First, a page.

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Sunday, 8 July, 2001, 00:53 GMT 01:53 UK
Royal inquiry text in full
Royal Family
The guidelines have been agreed by the royal family
It is entirely in tune with today's world that members of the Royal Family should be allowed to pursue careers, including in business, if that is what they wish to do.

Being active in business, a member of the Royal Family is helping to generate economic activity, showing skill and enterprise and supporting himself or herself financially.

At the same time, members of the Royal Family have a vital role in supporting the Queen by taking on official engagements throughout the country, in representational work - for example, official visits - in improving the monarchy's accessibility - for example, at local events throughout the United Kingdom - in recognising achievement and success - for example, making awards and visits - and in supporting the voluntary sector - for example, charities and patronages.


Members of the Royal Family have a vital role in supporting the Queen by taking on official engagements throughout the country

Buckingham Palace statement
These activities respond to a constant public demand and there are many more invitations to members of the Royal Family at any time than can possibly be accepted.

Of course there are going to be difficulties. Members of the Royal Family will always be open to accusations of exploiting their royal status and it will never be possible to prevent entrapment, subterfuge, innuendo or unfair allegations.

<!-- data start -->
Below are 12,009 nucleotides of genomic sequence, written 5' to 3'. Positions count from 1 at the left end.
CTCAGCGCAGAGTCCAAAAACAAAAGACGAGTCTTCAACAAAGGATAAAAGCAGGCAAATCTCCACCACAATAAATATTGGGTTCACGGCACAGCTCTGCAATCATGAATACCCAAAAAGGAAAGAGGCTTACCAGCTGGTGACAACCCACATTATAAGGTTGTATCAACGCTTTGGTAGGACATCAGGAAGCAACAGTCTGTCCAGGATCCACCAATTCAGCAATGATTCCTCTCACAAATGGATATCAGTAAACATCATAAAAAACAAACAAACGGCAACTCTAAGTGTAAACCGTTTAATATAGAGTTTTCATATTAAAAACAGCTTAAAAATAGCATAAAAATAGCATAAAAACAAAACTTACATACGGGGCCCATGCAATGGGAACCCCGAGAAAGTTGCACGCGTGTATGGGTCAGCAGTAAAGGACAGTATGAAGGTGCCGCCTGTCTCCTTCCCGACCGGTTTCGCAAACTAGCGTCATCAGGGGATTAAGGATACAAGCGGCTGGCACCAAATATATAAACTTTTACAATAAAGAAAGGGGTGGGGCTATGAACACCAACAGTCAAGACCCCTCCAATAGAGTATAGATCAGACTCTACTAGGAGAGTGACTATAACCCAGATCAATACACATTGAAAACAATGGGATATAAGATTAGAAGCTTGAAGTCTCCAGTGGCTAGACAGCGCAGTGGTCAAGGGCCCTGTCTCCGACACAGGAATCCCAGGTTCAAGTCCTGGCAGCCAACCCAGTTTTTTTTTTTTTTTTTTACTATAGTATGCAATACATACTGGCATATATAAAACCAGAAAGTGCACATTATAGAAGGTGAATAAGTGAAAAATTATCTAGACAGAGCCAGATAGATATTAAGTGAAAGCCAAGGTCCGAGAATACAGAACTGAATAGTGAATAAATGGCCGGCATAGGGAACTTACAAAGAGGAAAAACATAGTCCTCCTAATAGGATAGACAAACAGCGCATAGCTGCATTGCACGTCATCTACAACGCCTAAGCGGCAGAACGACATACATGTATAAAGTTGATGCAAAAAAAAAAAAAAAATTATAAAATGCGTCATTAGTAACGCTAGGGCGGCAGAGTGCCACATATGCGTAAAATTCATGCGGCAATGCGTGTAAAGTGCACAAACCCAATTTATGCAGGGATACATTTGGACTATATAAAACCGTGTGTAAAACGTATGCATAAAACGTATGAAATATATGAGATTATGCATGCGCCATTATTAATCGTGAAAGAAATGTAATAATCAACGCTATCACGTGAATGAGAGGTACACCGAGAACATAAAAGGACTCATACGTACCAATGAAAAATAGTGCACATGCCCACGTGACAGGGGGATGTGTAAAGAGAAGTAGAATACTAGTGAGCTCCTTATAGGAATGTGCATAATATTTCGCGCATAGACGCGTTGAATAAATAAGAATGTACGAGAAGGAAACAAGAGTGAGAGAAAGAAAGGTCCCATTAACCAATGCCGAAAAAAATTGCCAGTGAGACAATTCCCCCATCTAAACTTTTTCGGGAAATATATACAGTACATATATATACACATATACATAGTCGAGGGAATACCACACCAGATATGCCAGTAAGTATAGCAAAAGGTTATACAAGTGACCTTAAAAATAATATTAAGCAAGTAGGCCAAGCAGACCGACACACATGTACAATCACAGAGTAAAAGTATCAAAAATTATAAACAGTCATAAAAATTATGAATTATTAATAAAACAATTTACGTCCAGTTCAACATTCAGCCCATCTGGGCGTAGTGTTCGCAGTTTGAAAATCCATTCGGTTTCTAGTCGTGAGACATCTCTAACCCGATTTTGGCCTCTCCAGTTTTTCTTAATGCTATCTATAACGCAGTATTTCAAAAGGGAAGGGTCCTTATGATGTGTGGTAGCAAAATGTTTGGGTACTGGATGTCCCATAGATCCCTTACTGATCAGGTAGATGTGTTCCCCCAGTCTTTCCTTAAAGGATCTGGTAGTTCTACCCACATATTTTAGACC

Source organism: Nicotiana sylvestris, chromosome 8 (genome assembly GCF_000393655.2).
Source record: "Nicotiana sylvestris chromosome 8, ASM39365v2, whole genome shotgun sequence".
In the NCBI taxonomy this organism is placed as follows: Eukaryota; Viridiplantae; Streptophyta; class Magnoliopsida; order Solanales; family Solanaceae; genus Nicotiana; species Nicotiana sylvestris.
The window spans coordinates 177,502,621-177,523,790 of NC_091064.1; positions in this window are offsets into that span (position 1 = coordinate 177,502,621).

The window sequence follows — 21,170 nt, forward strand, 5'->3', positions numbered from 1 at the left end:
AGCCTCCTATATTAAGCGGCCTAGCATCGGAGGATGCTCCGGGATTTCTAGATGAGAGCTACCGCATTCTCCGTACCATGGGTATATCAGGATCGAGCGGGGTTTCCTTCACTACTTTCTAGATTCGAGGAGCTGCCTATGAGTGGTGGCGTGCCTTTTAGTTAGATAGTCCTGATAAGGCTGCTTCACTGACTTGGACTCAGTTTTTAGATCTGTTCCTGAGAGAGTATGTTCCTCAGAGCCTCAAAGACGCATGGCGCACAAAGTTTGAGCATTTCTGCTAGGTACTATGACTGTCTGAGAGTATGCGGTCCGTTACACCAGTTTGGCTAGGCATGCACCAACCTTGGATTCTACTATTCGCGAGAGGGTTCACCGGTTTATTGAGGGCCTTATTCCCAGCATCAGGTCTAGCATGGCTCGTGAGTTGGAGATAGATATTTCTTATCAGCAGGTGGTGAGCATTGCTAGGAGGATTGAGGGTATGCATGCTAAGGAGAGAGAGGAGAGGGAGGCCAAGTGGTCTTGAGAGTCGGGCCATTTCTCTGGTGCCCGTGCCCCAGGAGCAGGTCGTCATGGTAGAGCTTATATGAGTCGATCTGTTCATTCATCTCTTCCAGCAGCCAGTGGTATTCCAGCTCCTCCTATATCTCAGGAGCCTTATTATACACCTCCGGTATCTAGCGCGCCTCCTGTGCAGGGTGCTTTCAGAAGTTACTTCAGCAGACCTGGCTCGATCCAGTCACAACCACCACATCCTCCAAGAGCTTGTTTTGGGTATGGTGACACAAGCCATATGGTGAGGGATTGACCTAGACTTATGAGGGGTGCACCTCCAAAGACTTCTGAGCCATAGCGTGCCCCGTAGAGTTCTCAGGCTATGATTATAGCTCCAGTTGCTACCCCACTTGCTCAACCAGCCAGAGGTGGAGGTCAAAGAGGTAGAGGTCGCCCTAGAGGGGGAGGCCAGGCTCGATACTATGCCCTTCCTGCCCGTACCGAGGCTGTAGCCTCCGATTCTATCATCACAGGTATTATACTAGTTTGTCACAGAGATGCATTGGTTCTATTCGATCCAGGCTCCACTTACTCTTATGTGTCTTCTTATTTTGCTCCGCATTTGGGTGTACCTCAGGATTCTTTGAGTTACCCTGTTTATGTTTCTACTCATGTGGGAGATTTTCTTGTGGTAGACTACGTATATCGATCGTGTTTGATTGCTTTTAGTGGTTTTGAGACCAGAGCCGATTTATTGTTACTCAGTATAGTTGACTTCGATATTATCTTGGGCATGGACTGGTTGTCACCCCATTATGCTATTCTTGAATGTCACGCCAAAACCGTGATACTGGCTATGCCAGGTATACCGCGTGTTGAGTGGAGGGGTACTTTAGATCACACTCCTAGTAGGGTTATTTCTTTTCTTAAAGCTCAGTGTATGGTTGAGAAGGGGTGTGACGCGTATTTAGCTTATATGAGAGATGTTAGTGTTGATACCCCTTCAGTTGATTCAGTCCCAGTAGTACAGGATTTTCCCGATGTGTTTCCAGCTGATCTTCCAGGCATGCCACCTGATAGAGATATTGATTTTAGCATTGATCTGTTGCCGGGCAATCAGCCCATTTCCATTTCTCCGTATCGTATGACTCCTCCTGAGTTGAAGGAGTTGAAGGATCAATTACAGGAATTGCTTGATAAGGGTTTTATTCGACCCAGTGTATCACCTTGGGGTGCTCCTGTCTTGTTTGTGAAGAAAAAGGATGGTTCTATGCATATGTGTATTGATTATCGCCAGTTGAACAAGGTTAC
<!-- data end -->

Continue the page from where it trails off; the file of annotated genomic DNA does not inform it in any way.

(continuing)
But this is no reason for not moving forward and accepting that this is a modern challenge for the monarchy and the Royal Family in the 21st century.

Hard and fast guidelines are difficult to lay down because it is clear that circumstances are always likely to be very different and need to be looked at on a case-by-case basis.

It is obviously up to the member of the Royal Family to make their own judgments on how to apply that advice to their own specific circumstances.

They are well aware of the sensitivities.


Of course there are going to be difficulties

Buckingham Palace statement
We have therefore developed an updated general advice to private secretaries to be particularly vigilant to try to minimise risks.

Examples of the sort of advice are, before a member of the Royal Family takes on a new business activity, he or she must ensure that the Lord Chamberlain has been consulted, and the Lord Chamberlain would be expected to advise against accepting an invitation to an engagement which could not be kept entirely separate from any aspects of the business activities of the member of the Royal Family concerned.

We also recognise that much of the responsibility for tighter procedures lies with the business concerned and business colleagues of the member of the Royal Family, and we have made suggestions that the companies consider their own measures.

Companies should consider the appointment of non-executive 'watchdog' directors with specific responsibilities to avoid problems of allegations of exploitation of royal status.

Companies should consider proper managerial, legal and public relations capacity to deal with these risks.

Companies should consider internal guidelines for fellow employees to ensure they are aware of potential difficulties.

This last point is particularly important to ensure that anyone connected with a business activity of a member of the Royal Family should be carefully briefed not to try to exploit, either deliberately or inadvertently, the member of the Royal Family's position, associations or access.

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